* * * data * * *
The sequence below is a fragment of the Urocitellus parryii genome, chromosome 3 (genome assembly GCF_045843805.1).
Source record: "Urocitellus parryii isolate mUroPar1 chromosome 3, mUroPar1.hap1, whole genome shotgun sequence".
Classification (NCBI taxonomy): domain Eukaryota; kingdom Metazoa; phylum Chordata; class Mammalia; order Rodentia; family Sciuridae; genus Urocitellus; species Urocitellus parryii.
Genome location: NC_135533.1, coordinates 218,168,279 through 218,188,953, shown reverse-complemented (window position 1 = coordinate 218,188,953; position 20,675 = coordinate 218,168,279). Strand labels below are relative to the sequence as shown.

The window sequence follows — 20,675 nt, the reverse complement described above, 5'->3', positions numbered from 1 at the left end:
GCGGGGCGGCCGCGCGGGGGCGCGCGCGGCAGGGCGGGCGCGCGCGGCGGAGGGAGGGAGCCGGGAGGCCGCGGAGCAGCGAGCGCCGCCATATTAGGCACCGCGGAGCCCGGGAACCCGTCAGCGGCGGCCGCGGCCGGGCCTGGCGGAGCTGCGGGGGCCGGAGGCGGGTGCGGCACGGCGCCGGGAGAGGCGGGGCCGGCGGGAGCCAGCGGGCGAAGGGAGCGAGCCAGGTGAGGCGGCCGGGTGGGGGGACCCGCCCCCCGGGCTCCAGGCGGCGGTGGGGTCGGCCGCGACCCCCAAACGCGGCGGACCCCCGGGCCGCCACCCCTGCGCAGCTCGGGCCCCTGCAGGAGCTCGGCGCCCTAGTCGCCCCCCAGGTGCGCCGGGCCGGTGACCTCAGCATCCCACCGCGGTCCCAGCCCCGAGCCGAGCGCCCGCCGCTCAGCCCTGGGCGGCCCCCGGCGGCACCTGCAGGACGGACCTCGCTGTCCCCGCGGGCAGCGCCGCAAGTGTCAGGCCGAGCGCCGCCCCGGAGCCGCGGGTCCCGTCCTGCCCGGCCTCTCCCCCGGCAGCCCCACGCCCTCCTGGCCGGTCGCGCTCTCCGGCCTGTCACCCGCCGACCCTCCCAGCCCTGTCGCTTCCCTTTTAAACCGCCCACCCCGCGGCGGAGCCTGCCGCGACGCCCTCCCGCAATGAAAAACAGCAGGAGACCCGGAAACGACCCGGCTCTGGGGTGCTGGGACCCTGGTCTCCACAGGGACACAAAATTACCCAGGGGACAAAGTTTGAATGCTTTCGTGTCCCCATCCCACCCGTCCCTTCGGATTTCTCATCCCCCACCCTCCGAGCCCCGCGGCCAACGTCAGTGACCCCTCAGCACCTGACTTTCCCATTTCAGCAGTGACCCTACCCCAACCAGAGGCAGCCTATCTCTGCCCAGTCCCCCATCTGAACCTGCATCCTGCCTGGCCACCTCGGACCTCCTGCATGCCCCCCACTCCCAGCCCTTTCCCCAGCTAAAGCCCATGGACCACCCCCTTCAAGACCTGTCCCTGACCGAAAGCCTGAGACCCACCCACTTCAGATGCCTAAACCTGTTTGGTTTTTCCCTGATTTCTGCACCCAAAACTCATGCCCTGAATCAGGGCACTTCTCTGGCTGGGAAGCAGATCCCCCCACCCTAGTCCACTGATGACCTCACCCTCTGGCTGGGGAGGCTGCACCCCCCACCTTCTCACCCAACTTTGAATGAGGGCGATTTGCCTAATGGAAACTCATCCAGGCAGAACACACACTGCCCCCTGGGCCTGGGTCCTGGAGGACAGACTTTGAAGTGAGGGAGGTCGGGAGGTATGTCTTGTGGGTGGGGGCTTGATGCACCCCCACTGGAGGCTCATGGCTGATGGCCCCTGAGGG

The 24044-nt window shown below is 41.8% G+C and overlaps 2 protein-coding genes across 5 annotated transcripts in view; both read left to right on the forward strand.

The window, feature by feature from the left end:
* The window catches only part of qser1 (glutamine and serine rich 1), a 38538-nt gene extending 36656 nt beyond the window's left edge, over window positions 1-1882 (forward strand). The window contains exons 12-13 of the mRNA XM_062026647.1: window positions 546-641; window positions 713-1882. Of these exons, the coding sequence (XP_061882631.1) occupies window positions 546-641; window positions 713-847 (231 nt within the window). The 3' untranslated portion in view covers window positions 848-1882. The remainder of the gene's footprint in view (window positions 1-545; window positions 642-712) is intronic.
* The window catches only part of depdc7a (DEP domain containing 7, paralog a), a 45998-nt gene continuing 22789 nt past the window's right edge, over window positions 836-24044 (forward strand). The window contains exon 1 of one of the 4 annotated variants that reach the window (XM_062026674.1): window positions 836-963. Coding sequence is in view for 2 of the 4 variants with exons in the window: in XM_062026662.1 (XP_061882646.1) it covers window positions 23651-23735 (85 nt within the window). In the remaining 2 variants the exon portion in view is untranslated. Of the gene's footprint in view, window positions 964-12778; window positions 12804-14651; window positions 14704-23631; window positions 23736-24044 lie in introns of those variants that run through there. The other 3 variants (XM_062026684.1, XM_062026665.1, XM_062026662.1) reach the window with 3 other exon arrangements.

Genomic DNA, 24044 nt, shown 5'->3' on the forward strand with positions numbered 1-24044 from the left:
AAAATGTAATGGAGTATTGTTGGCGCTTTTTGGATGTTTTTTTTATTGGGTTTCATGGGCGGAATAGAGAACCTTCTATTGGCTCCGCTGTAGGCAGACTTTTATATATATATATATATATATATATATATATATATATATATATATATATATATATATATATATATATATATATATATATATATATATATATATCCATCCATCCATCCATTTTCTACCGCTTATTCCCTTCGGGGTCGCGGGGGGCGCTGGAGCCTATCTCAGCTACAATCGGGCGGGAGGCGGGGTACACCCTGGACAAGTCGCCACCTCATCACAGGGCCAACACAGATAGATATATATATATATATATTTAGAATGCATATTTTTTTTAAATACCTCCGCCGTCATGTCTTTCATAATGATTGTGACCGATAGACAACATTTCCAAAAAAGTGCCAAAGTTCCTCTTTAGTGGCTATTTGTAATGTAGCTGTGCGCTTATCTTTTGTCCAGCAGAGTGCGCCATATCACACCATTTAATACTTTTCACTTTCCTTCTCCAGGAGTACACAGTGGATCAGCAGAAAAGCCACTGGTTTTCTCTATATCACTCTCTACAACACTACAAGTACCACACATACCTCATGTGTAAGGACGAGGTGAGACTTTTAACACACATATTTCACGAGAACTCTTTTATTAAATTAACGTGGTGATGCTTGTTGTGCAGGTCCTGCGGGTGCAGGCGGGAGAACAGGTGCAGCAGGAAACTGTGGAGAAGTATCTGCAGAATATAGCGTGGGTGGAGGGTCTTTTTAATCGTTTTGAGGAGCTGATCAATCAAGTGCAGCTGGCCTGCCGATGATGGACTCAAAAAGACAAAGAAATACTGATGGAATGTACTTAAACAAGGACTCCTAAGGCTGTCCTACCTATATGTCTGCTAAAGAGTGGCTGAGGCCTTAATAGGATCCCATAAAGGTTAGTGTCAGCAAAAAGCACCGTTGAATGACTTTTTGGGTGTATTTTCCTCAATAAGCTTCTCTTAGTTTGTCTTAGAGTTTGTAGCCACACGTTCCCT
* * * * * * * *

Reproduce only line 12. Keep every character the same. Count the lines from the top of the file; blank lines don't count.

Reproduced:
AAAATGTAATGGAGTATTGTTGGCGCTTTTTGGATGTTTTTTTTATTGGGTTTCATGGGCGGAATAGAGAACCTTCTATTGGCTCCGCTGTAGGCAGACTTTTATATATATATATATATATATATATATATATATATATATATATATATATATATATATATATATATATATATATATATATATATATATATATATCCATCCATCCATCCATTTTCTACCGCTTATTCCCTTCGGGGTCGCGGGGGGCGCTGGAGCCTATCTCAGCTACAATCGGGCGGGAGGCGGGGTACACCCTGGACAAGTCGCCACCTCATCACAGGGCCAACACAGATAGATATATATATATATATATTTAGAATGCATATTTTTTTTAAATACCTCCGCCGTCATGTCTTTCATAATGATTGTGACCGATAGACAACATTTCCAAAAAAGTGCCAAAGTTCCTCTTTAGTGGCTATTTGTAATGTAGCTGTGCGCTTATCTTTTGTCCAGCAGAGTGCGCCATATCACACCATTTAATACTTTTCACTTTCCTTCTCCAGGAGTACACAGTGGATCAGCAGAAAAGCCACTGGTTTTCTCTATATCACTCTCTACAACACTACAAGTACCACACATACCTCATGTGTAAGGACGAGGTGAGACTTTTAACACACATATTTCACGAGAACTCTTTTATTAAATTAACGTGGTGATGCTTGTTGTGCAGGTCCTGCGGGTGCAGGCGGGAGAACAGGTGCAGCAGGAAACTGTGGAGAAGTATCTGCAGAATATAGCGTGGGTGGAGGGTCTTTTTAATCGTTTTGAGGAGCTGATCAATCAAGTGCAGCTGGCCTGCCGATGATGGACTCAAAAAGACAAAGAAATACTGATGGAATGTACTTAAACAAGGACTCCTAAGGCTGTCCTACCTATATGTCTGCTAAAGAGTGGCTGAGGCCTTAATAGGATCCCATAAAGGTTAGTGTCAGCAAAAAGCACCGTTGAATGACTTTTTGGGTGTATTTTCCTCAATAAGCTTCTCTTAGTTTGTCTTAGAGTTTGTAGCCACACGTTCCCT